The Tour du Mont Blanc is a very comfortable route. Because of its ease and accessibility (luggage transfer option), the trail is attractive to a lot of inexperienced hikers. That’s a pro and a con, right? 

For us, the Tour du Mont Blanc was a beautiful mountain walk. Other than the Col des Fours variant route (stage 4), Fenêtre d’Arpette variant route (stage 8), and the ladders (stage 10), the TMB wasn’t challenging.

All in all, we’re so happy we trekked the Tour du Mont Blanc. It was a memorable experience that we’ll never forget.

If you have any questions about hiking the Tour du Mont Blanc, leave us a comment below.

Tour du Mont Blanc Packing List

Hiking Gear

Overnight Essentials

Trekking Clothing

Lightweight Camera for Hiking

Tour du Mont Blanc Trail Guides

Stage 1: Chamonix – Le Brévent – Les Houches 

Stage 2: Les Houches – Les Contamines-Montjoie (Col de Tricot Variant)

Stage 3: Les Contamines – Refuge de la Croix du Bonhomme 

Stage 4: Refuge de la Croix du Bonhomme – Cabane du Combal (Col des Fours Variant)

Stage 5: Cabane du Combal – Courmayeur – Rifugio Bertone

Stage 6: Rifugio Bertone – Grand Col Ferret – Alpage de La Peule

Stage 7: Alpage de La Peule – Ferret – La Fouly – Champex-Lac 

Stage 8: Champex-Lac – Trient (Fenêtre d’Arpette Variant)

Stage 9: Trient – Col de Balme – Aiguillette des Posettes – Tré le Champ

Stage 10: Tré le Champ – Lac Blanc – La Flégère – Chamonix

Learn More about Hiking in Europe

European Alps:

Multi-Day Hikes in Europe:

Hut to Hut Hiking:

Tour du Mont Blanc Hiking Guide, Switzerland, France, and Italy

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Moon & Honey Travel is an independent blog created by two passionate hikers. We are able to provide free content to you, because of ads and affiliate links. When you make a purchase using one of these links, we may receive a small commission at no extra cost to you. Happy travels and happy trails, Sabrina and Kati

11 thoughts on “Tour du Mont Blanc Hike: Complete Guide to Trekking the TMB”

  1. Hello. I used your blog a lot for day hikes with kids in Dolomites last October. Thank you for such a detailed description.
    We loved Dolomites, did many hikes from Ortisei and Cortina (mostly Ortisei) in two weeks.
    Now we are looking for something as stunning as Dolomites with the same accessibility of day hikes suitable for well trained kids (there were a lot of day hikes accessible from Ortisei in a hour of drive-including Alta Badia and Val di Funes). Is TMB a good option for our purposes? We would like to stay on one-two places and do day hikes with kids, in a distance of 1-1.5 hours of drive.

  2. That’s an incredible info.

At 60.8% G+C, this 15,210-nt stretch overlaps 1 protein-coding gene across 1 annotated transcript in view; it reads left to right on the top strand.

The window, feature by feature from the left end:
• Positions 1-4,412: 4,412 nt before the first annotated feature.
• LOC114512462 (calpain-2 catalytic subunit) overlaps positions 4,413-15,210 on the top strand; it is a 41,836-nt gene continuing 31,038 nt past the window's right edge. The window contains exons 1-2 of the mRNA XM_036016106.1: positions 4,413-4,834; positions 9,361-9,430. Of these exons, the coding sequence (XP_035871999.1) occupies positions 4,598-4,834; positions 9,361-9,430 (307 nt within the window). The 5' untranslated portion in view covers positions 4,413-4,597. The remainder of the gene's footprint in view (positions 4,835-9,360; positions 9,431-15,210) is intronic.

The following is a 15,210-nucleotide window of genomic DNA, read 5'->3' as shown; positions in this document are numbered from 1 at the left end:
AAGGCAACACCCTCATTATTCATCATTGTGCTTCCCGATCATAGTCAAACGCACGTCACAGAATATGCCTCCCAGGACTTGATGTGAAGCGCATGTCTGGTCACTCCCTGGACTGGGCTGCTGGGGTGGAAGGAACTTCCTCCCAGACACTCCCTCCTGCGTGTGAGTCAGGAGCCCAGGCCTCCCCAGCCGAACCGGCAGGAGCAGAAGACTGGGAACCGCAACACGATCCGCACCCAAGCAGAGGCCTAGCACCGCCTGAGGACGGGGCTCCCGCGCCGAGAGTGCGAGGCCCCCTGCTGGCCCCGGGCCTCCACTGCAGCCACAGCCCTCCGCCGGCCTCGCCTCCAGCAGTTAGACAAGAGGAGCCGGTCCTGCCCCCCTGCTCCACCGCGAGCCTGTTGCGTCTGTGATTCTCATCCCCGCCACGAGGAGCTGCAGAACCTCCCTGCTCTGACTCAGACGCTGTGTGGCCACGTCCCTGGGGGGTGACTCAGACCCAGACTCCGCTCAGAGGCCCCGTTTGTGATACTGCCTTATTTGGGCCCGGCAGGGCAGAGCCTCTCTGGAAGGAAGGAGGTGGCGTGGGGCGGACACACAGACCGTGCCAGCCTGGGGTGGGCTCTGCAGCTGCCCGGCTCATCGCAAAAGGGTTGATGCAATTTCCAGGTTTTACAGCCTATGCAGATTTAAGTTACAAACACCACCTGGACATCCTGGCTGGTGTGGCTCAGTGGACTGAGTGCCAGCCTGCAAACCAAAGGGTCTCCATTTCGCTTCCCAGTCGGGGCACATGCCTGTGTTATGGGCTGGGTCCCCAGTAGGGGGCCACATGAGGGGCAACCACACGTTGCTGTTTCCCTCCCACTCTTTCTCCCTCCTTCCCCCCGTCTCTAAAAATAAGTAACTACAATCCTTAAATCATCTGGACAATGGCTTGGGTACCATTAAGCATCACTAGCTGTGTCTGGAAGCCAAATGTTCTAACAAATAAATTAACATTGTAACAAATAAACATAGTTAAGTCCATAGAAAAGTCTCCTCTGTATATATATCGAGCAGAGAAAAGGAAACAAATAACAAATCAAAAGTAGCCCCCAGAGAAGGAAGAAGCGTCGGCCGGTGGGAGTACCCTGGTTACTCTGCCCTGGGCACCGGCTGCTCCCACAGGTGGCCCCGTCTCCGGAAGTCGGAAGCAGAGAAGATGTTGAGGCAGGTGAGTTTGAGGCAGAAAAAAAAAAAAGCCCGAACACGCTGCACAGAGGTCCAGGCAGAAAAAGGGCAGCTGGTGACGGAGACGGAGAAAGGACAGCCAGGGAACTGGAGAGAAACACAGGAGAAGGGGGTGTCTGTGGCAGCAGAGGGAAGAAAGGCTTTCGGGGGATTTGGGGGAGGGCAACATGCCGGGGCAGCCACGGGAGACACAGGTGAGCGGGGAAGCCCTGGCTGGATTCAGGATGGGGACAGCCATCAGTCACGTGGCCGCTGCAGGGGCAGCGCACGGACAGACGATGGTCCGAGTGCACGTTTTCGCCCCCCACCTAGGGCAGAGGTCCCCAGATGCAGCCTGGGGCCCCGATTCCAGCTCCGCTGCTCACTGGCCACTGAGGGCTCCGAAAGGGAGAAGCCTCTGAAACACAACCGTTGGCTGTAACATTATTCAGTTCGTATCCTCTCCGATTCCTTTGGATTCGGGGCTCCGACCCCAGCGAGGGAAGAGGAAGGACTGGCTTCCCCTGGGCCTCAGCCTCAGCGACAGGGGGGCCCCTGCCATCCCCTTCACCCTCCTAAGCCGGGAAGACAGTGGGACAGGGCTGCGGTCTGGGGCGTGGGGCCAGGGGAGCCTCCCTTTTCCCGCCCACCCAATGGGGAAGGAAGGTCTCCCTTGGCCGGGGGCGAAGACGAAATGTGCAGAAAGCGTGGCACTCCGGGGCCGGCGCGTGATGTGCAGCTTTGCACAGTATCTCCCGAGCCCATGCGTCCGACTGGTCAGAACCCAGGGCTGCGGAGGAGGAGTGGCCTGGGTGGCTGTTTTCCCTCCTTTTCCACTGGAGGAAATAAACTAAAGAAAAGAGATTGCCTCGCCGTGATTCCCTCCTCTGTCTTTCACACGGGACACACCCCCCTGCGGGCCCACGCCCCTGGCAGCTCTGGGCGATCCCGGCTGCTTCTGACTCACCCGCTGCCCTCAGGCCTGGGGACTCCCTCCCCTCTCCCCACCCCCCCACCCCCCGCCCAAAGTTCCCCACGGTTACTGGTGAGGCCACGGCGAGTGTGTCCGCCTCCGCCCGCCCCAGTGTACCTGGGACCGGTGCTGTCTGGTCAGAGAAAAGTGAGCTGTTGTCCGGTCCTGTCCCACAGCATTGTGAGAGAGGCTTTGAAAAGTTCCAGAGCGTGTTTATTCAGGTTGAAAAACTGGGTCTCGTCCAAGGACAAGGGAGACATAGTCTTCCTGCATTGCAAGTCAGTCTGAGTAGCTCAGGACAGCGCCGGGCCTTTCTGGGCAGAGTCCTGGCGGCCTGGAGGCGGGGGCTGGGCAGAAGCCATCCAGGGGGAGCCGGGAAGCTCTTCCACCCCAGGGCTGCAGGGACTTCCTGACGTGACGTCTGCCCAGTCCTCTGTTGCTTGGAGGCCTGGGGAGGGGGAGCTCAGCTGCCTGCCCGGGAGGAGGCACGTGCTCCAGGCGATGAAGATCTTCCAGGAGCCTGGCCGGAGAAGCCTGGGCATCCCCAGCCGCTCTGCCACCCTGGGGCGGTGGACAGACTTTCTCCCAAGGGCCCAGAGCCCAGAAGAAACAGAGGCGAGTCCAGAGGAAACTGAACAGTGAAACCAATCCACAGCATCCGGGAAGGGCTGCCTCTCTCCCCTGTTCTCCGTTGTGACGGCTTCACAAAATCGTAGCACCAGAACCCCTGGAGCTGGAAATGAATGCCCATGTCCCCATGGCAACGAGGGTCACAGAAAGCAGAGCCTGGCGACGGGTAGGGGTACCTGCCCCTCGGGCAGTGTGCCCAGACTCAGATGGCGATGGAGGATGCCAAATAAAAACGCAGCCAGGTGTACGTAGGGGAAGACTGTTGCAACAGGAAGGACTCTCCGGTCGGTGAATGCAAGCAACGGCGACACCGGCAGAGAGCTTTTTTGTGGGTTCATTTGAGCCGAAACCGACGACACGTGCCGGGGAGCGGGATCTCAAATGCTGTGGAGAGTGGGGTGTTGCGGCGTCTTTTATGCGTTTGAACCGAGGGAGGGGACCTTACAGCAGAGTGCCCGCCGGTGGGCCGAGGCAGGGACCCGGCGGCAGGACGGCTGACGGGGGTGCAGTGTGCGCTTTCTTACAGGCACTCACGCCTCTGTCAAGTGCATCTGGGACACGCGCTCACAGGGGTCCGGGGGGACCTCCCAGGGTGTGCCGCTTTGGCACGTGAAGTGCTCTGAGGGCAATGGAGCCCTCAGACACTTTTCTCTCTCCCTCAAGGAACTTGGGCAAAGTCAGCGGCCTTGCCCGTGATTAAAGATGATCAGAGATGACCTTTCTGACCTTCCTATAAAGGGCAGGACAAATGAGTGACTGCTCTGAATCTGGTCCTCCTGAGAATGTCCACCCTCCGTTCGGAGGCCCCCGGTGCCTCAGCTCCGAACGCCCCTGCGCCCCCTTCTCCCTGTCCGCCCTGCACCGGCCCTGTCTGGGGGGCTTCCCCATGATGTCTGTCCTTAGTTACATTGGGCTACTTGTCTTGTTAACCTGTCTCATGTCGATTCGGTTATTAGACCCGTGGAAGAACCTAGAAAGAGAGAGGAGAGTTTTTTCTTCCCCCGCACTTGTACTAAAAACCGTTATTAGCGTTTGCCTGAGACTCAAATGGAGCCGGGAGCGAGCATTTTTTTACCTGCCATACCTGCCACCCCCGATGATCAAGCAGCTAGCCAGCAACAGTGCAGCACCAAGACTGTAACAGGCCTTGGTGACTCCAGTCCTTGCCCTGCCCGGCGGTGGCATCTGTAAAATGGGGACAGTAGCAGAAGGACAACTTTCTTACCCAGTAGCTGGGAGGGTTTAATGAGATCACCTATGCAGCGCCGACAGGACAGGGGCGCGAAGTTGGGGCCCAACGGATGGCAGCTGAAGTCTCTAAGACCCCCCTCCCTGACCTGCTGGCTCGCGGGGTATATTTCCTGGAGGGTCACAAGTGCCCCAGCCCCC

If you don’t mind me asking, I’m planning on going on this hike from Sep 7th to Sep 21st.
    I would first like to know if this is still possible in these dates, and also, how many hikers are there in Sep.?

    • Hi AS,
      Are you planning on camping? I imagine it’s too late to book huts/accommodations along the trail.
      It’s possible so long as the weather is stable. We hiked the Tour du Mont Blanc the first 10 days of September and the conditions were excellent. But, snowstorms are always a possibility in September.
      – Sabrina

  3. Dear Sabrina,

    Thank you for this extensive documentation and treasure trove of information for the TMB hike. We used your Dolomites guides for planning our trip for this summer, and the information provided is invaluable.

    We are looking forward to next summer and are in the early planning stages of the TMB hike which we plan to do in July 2025. However, we’ll only have 7 – 8 days for the hike itself. We are trying to shorten the TMB but want to ensure we keep the most scenic parts (we are photo enthusiasts). In your opinion, which stages/sections can be skipped and which are an absolute must/have amazing scenery?

    We do plan to use public transportation and all available shortcuts to help us shorten the route. I appreciate any and all feedback/guidance. Thank you very much.

    Warm regards,

    • Hi Debbie,
      Thank you for reading our blog! My favorite stretch of trail was from Col des Fours (TMB Variant) to Grand Col Ferret: our stages 4, 5, and 6. Stage 10 was beautiful as well.
      Have fun trekking the TMB this summer.

  4. You are my absolute favorite for trip planning! Thank you for the content! I love the idea of self guided. I am a little unsure about using Alpenventures. What made you land on them of all the companies? Are they able to compete with the bigger companies in booking accommodations? Thank you for your input!

    • Hi Nick,
      Thank you so much for reading our blog! Alpenventures UNGUIDED is a smaller company, led and run by passionate hikers. I find that smaller companies often care more about their customers as the leadership is more directly involved. We were very satisfied with our experience.

  5. So enjoyed your article and good info! Could you tell me what the approximate cost was for your 10 day trek for one person. (From Geneva and back).
    Thanks so much, Jenny Gallup